We want the government to abrogate the law and to release all political and prisoners of conscience immediately, Negasso Gidada, the leader of the opposition Unity for Democratic Justice (UDJ), told AFP.
Several opposition members and journalists, including dissident blogger Eskinder Nega, have been jailed under the 2009 legislation.
The government accused the group of glorifying convicted criminals and said the threat of terrorism in Ethiopia needed to be taken seriously.
These people are downplaying the danger that this country has been facing... its not a potential threat, it's already there, said government spokesman Redwan Hussein.
Negasso said he was briefly arrested ahead of the protests along with the single member of parliament from an opposition party, Girma Seifu, and 60 other people.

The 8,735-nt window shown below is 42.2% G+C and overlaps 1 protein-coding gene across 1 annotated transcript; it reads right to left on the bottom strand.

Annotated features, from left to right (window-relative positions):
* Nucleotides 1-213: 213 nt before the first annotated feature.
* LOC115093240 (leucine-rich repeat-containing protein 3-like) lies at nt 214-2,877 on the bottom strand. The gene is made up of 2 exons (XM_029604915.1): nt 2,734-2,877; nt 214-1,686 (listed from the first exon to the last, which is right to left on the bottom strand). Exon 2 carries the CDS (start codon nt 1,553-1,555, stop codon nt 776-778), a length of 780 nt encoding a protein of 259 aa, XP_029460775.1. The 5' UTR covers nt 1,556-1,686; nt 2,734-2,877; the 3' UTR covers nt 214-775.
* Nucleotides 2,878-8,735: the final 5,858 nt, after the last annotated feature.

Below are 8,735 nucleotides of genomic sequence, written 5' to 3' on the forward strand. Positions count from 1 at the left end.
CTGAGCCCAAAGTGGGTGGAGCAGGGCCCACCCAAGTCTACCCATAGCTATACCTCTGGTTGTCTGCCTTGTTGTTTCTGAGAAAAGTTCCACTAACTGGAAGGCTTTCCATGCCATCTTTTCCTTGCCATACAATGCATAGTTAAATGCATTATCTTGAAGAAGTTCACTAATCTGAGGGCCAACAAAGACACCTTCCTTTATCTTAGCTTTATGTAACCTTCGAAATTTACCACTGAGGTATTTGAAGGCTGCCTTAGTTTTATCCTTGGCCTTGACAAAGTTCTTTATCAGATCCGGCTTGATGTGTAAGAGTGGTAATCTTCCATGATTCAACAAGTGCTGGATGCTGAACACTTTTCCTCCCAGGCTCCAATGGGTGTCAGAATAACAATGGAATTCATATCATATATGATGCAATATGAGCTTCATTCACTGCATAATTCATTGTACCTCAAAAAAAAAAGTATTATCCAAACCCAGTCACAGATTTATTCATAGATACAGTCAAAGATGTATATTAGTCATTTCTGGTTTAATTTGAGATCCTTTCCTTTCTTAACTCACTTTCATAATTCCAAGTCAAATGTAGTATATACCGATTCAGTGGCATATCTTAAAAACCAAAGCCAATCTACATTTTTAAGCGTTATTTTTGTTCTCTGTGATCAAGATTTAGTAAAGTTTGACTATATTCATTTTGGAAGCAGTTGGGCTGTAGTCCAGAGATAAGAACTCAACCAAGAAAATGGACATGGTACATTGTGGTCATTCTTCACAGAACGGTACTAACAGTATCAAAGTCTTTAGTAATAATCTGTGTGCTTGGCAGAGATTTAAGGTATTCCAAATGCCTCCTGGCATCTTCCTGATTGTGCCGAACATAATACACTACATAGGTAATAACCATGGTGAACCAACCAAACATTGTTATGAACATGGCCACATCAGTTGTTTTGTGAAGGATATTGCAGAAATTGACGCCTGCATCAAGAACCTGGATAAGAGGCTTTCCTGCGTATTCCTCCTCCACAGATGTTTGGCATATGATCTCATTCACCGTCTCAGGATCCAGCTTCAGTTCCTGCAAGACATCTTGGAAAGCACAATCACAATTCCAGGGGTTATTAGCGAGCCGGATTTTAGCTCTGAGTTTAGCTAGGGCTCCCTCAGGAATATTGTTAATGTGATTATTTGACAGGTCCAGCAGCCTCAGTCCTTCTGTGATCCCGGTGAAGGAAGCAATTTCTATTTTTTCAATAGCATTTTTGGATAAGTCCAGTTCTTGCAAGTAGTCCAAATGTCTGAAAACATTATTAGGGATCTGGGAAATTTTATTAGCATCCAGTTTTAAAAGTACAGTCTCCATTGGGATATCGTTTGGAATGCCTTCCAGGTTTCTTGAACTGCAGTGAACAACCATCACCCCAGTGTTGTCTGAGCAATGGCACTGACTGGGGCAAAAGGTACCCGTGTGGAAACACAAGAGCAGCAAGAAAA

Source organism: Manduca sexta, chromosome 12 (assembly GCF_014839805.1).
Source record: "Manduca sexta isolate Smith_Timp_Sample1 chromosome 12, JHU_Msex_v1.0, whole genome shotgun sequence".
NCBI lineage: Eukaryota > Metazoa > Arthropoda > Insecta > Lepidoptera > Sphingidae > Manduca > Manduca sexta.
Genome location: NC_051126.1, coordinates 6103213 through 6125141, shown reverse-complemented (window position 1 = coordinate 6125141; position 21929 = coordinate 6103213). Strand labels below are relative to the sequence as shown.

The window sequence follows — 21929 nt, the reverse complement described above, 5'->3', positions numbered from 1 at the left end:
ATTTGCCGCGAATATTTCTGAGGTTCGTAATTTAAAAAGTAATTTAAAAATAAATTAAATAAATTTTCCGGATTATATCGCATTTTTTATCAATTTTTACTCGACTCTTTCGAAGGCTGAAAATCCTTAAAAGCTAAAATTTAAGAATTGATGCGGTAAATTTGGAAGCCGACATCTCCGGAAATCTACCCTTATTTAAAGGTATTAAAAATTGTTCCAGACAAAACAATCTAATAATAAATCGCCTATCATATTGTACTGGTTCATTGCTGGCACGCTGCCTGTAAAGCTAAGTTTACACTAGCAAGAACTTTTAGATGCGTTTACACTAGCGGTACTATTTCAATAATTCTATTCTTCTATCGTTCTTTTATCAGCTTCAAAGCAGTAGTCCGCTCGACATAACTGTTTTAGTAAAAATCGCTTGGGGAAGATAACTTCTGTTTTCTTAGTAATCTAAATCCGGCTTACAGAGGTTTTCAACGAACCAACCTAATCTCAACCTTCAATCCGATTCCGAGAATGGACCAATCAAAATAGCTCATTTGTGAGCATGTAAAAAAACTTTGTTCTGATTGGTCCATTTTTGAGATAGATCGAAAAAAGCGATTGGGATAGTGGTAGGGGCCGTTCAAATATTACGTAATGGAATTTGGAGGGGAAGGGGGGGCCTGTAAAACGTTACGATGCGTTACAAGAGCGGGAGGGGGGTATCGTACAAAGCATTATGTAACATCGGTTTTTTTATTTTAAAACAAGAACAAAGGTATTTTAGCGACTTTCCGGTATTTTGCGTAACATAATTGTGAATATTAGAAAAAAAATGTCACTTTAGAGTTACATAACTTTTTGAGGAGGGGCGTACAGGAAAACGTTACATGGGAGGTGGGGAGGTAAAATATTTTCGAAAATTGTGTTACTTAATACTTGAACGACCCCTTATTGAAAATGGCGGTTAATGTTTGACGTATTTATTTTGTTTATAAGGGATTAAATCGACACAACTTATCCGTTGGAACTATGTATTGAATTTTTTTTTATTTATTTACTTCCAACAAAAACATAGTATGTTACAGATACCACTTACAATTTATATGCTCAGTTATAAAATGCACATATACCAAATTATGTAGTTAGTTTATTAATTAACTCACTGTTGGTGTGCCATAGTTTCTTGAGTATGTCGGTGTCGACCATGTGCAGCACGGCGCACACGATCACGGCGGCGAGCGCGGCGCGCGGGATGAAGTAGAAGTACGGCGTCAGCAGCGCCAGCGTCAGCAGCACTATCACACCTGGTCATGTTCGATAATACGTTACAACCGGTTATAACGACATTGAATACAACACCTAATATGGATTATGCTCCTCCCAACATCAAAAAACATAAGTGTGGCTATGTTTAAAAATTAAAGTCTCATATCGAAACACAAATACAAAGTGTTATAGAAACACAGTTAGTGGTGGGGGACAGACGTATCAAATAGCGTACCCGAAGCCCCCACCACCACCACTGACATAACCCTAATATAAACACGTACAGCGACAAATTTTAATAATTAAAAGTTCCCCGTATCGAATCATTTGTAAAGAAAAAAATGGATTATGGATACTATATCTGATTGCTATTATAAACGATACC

Redwan said he did not know of anybody who had been detained.
The demonstration is part of a three-month campaign launched by UDJ, which has held protests in several cities across the country.
Negasso estimated the crowd at 80,000 people, while Redwan said only a few hundred had gathered.
The group, led by five people dressed in prison uniforms, chanted slogans demanding freedom and the release of prisoners, including UDJ member Andualem Arage who is serving a life sentence after he was convicted under the law.
Rights groups have accused Ethiopia's anti-terrorism legislation of being vague and used to stifle peaceful dissent.
Last year, two Swedish journalists jailed on terror-related offences were released after serving 13 months of their 11-year sentence.